Both materials, CdTe and PbTe, are described using the sp^{3 }atomic orbitals, with the interactions between the nearest neighbours and the spinorbit coupling (SOC) included. The empirical tightbinding parameters for CdTe, which lead to proper values of the energy gaps and effective masses in the valence and conduction bands, are taken after Ref. [21]. For PbTe, it was verified that the tightbinding parameters available in the literature [22,23] do not lead to the effective masses determined experimentally. Thus, a new parameterization of PbTe bulk crystal was performed, which gives not only proper energy values at the important band extremes but also proper values of the longitudinal and perpendicular effective masses at the L point of the Brillouin zone. The details of this parameterization will be presented elsewhere.
To study the PbTe/CdTe systems, the knowledge of the band offsets between these two materials is needed. Since the valence band maxima of PbTe and CdTe are located at different positions in kspace, the valence band offset (VBO) can only be directly accessed in experiments allowing for indirect transitions, i.e. in experiments with momentum transfer to the electrons. However, in many experiments, e.g. in zerophonon photoluminescence measurements or optical absorption spectra, only direct transitions are allowed. In such cases, local band offsets at certain kpoints have to be considered, which are in general larger than the global band offsets [24]. The VBO of PbTe/CdTe (111) heterojunction interface was experimentally determined in Refs. [25,26]. In Ref. [25], the value of VBO ΔE_{V }= 0.135 ± 0.05 eV was obtained using Xray photoelectron spectroscopy. On the other hand, in Ref. [26], the VBO value ΔE_{V }= 0.09 ± 0.12 eV was determined from the ultraviolet photoelectron spectrum using synchrotron radiation. Theoretically, the VBOs for PbTe/CdTe (100) and (110) interfaces were obtained by Leitsmann et al. [24,27]. The reported value of the VBO for polar PbTe/CdTe (100) interface is 0.37 ev, and it is 0.42 eV for the nonpolar PbTe/CdTe (110) interface. These values were obtained without the SOC. Adding the spinorbit interaction diminished the VBO nearly to zero. Because of the large spread of these values and because experimental data are determined with very big errors, it has been decided to obtain the VBO by another ab initio procedure. Using a model of nonpolar (110) PbTe/CdTe interface, first the projected densities of states (PDOS) for two different Te atoms, both situated far from the interface (one in PbTe and the second in CdTe material) are calculated. In this calculation, the spinorbit interactions were taken into account, because the electronic properties of PbTe are largely influenced by SOC [24]. Next, the densities of the deep dstates of the Te atom far from the interface with the Te atom in the bulk material are compared, also with SOC included. The above comparison is performed both for PbTe and CdTe. It is observed that each of the obtained PDOS is shifted in energy relative to PDOS of Te atoms in the bulk material. The sum of these differences gives us the VBO between PbTe and CdTe, which is equal to 0.19 eV.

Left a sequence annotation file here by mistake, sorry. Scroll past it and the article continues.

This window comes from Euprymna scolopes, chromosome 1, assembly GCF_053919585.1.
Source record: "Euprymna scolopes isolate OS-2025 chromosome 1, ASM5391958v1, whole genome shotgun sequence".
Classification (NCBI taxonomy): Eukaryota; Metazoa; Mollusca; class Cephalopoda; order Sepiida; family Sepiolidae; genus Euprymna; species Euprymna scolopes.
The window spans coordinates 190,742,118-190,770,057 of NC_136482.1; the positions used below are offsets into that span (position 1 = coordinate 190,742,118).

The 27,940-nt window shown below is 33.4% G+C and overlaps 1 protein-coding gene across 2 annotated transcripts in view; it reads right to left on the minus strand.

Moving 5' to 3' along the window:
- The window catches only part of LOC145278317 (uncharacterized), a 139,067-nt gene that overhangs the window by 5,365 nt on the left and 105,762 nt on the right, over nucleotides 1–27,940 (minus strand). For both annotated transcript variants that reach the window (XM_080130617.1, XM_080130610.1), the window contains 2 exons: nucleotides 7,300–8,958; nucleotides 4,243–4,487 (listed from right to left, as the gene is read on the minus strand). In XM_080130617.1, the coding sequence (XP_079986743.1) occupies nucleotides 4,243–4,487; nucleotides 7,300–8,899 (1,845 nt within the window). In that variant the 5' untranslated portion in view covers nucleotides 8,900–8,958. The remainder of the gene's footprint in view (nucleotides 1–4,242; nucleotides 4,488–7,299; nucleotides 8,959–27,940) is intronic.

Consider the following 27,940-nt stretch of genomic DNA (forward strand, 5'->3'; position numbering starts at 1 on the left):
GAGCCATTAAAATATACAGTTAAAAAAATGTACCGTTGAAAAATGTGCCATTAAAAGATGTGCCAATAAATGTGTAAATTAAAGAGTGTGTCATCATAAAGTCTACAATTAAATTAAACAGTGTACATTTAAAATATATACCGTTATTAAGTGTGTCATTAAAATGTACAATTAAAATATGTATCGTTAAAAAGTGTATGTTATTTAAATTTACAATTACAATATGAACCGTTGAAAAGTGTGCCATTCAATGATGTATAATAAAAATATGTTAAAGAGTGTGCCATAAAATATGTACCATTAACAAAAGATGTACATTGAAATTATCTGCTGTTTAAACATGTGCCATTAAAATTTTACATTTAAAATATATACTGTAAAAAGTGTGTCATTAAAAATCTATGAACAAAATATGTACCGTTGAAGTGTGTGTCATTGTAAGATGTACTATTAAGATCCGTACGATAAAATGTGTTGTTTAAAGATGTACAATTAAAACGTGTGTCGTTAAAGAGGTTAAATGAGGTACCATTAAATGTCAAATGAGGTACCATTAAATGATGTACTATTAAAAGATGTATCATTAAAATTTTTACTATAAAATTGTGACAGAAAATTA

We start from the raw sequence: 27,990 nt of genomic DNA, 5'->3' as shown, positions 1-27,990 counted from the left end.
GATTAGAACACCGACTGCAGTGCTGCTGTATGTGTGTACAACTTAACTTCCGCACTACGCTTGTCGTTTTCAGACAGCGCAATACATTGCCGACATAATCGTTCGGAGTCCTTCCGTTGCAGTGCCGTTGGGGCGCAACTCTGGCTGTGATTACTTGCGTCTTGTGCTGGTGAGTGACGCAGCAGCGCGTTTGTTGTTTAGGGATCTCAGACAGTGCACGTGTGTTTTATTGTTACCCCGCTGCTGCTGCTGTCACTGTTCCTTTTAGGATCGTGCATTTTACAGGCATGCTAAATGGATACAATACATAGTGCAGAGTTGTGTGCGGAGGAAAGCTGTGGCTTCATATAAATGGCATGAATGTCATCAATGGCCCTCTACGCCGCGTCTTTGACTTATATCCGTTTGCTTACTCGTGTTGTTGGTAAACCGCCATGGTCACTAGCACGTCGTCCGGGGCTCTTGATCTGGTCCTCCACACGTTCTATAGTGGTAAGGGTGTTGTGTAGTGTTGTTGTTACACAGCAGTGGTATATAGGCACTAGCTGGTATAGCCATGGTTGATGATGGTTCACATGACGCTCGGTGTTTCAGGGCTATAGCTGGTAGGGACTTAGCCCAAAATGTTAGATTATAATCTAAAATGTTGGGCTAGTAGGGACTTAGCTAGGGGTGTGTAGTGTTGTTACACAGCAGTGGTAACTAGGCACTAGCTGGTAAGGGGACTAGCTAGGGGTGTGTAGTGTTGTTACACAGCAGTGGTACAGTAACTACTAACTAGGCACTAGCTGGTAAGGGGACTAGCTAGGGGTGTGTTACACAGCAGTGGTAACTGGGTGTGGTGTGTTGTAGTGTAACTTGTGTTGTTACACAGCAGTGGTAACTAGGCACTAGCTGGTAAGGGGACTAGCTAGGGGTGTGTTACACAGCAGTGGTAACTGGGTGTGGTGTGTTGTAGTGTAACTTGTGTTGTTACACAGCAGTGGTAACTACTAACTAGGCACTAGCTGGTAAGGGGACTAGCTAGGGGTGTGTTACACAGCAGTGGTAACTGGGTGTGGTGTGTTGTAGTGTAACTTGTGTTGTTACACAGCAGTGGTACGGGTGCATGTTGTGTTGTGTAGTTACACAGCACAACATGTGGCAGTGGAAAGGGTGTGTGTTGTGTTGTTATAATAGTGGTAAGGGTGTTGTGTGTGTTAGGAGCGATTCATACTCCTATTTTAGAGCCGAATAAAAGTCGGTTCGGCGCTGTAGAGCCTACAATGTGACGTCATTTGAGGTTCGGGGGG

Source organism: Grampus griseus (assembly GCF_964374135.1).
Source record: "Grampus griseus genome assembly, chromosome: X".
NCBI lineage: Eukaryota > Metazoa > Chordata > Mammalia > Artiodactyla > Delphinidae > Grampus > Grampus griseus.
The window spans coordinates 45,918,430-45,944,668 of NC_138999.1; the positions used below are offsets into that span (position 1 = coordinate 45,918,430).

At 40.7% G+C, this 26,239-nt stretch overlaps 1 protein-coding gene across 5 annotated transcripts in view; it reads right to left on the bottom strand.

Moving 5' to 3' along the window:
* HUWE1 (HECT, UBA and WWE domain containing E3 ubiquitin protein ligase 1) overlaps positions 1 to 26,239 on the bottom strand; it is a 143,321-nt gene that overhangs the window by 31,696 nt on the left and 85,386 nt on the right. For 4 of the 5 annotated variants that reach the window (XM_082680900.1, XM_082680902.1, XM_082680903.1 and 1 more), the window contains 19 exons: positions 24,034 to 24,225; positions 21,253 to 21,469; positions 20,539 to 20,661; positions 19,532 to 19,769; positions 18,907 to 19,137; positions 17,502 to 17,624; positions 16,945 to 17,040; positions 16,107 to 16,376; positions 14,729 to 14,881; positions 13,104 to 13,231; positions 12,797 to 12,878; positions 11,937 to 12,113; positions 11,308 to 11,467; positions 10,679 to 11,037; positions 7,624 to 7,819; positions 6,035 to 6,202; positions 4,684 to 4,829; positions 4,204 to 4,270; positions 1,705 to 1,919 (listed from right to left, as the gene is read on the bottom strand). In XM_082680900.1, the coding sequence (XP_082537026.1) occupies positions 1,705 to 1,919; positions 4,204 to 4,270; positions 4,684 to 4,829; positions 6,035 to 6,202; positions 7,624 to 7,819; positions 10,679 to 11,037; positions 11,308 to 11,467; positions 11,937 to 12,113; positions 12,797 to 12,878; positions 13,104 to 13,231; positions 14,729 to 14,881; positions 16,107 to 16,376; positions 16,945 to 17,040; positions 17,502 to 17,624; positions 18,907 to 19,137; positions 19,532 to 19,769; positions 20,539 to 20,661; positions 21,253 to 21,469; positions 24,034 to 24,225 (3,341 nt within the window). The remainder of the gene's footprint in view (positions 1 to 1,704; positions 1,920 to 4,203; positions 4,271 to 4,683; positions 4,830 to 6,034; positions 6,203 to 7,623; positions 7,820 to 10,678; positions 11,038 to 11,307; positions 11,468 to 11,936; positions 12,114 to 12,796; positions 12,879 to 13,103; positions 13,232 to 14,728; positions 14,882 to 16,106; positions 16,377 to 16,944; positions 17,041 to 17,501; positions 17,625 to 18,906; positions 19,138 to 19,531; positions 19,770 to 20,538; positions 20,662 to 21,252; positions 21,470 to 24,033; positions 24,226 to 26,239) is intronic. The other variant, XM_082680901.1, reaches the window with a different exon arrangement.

Another problem, which needs to be solved, is related to the tightbinding description of the Te ions at the interfaces. The relevant integrals between the Te and Cd states are simply taken equal to those in CdTe. Similarly, the integrals between Pb and Te are assumed to be like in PbTe. The integrals are scaled with the square of the distances between the atoms and with the directional cosines. The problem appears when the energy values for s and p states of Te have to be chosenthey can be equal to the energies of Te either in CdTe or in PbTe. They can also be somehow weighted by taking into account the number of appropriate neighbours. In our study of the twodimensional PbTe/CdTe heterostructures, all the three possibilities have been checked. It is observed that taking the energies of Te like in PbTe is the only way to avoid interface states in the PbTe band gap. Since experimentally these states have not been observed, in the following the Te atoms in the interface region are treated like atoms in PbTe.